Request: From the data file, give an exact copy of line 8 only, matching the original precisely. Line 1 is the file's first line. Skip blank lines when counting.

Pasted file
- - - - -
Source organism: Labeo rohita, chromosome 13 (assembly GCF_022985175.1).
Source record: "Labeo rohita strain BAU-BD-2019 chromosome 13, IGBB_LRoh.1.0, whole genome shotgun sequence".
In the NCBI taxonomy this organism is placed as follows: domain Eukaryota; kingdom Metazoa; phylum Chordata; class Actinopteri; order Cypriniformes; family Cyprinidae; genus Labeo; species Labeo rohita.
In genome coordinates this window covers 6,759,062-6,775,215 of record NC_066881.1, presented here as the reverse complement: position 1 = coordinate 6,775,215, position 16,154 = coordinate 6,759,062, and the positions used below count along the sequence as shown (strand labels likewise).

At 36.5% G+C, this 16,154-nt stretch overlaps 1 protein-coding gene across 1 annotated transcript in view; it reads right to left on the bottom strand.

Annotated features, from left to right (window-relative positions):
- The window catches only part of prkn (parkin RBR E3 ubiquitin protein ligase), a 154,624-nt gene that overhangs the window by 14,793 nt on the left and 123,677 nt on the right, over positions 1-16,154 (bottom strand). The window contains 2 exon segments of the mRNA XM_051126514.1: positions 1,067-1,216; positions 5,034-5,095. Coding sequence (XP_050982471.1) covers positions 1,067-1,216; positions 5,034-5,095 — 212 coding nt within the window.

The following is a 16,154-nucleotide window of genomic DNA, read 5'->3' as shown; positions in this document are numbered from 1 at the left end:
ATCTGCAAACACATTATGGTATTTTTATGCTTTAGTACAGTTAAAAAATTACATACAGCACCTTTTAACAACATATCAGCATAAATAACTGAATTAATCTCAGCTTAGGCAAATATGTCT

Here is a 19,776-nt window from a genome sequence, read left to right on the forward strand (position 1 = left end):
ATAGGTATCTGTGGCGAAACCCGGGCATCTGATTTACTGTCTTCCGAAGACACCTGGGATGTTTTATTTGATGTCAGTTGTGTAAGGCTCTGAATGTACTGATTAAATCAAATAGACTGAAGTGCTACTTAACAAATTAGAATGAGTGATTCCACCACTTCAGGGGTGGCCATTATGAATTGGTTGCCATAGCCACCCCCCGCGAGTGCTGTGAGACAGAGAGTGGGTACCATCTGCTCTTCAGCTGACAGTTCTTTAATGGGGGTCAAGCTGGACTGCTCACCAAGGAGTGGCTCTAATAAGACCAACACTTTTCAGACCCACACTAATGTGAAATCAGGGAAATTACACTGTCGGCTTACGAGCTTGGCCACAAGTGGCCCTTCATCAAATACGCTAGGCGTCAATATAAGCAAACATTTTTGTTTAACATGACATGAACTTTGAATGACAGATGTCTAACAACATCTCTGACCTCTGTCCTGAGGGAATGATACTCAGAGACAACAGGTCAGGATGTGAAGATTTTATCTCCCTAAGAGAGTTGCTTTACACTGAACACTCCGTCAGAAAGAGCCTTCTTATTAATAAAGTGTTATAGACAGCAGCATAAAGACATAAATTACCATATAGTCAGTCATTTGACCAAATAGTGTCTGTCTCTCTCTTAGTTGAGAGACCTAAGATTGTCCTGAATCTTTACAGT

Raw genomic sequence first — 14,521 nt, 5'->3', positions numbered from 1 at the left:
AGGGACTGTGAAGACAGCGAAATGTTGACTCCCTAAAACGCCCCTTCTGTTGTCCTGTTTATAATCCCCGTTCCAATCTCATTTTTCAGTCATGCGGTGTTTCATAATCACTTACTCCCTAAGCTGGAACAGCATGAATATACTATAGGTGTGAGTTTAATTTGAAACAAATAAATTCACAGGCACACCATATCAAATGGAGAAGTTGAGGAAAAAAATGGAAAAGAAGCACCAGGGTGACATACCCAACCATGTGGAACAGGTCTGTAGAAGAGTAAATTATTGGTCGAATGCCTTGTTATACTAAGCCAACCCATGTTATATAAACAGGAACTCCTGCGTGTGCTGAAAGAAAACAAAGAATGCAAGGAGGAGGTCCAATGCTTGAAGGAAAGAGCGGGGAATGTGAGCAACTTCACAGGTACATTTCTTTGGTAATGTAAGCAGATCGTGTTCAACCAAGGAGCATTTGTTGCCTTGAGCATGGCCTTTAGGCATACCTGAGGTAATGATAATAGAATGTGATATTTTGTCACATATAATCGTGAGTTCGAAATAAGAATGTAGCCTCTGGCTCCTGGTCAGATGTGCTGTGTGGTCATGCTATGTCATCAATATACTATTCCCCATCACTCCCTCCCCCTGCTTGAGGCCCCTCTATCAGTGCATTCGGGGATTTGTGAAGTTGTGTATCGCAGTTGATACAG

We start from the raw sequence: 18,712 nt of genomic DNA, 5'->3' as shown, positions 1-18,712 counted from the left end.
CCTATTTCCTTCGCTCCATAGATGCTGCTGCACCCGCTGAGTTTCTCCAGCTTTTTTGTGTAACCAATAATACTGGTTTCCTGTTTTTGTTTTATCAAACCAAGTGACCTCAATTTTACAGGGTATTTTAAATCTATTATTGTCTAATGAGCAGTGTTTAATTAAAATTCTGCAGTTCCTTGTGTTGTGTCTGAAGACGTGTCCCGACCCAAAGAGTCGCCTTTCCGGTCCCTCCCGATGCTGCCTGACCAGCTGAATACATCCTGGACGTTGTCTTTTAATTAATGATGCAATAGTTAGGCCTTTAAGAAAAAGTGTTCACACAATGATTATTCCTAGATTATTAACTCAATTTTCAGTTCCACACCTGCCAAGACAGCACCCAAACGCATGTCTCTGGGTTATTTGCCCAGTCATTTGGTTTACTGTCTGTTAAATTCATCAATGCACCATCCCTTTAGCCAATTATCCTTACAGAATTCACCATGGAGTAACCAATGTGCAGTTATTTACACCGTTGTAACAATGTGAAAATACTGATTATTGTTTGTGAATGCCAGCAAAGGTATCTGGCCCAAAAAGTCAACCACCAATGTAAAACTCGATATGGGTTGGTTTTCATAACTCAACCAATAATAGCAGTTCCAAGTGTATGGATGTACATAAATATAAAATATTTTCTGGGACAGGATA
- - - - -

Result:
The following is a 16,154-nucleotide window of genomic DNA, read 5'->3' as shown; positions in this document are numbered from 1 at the left end: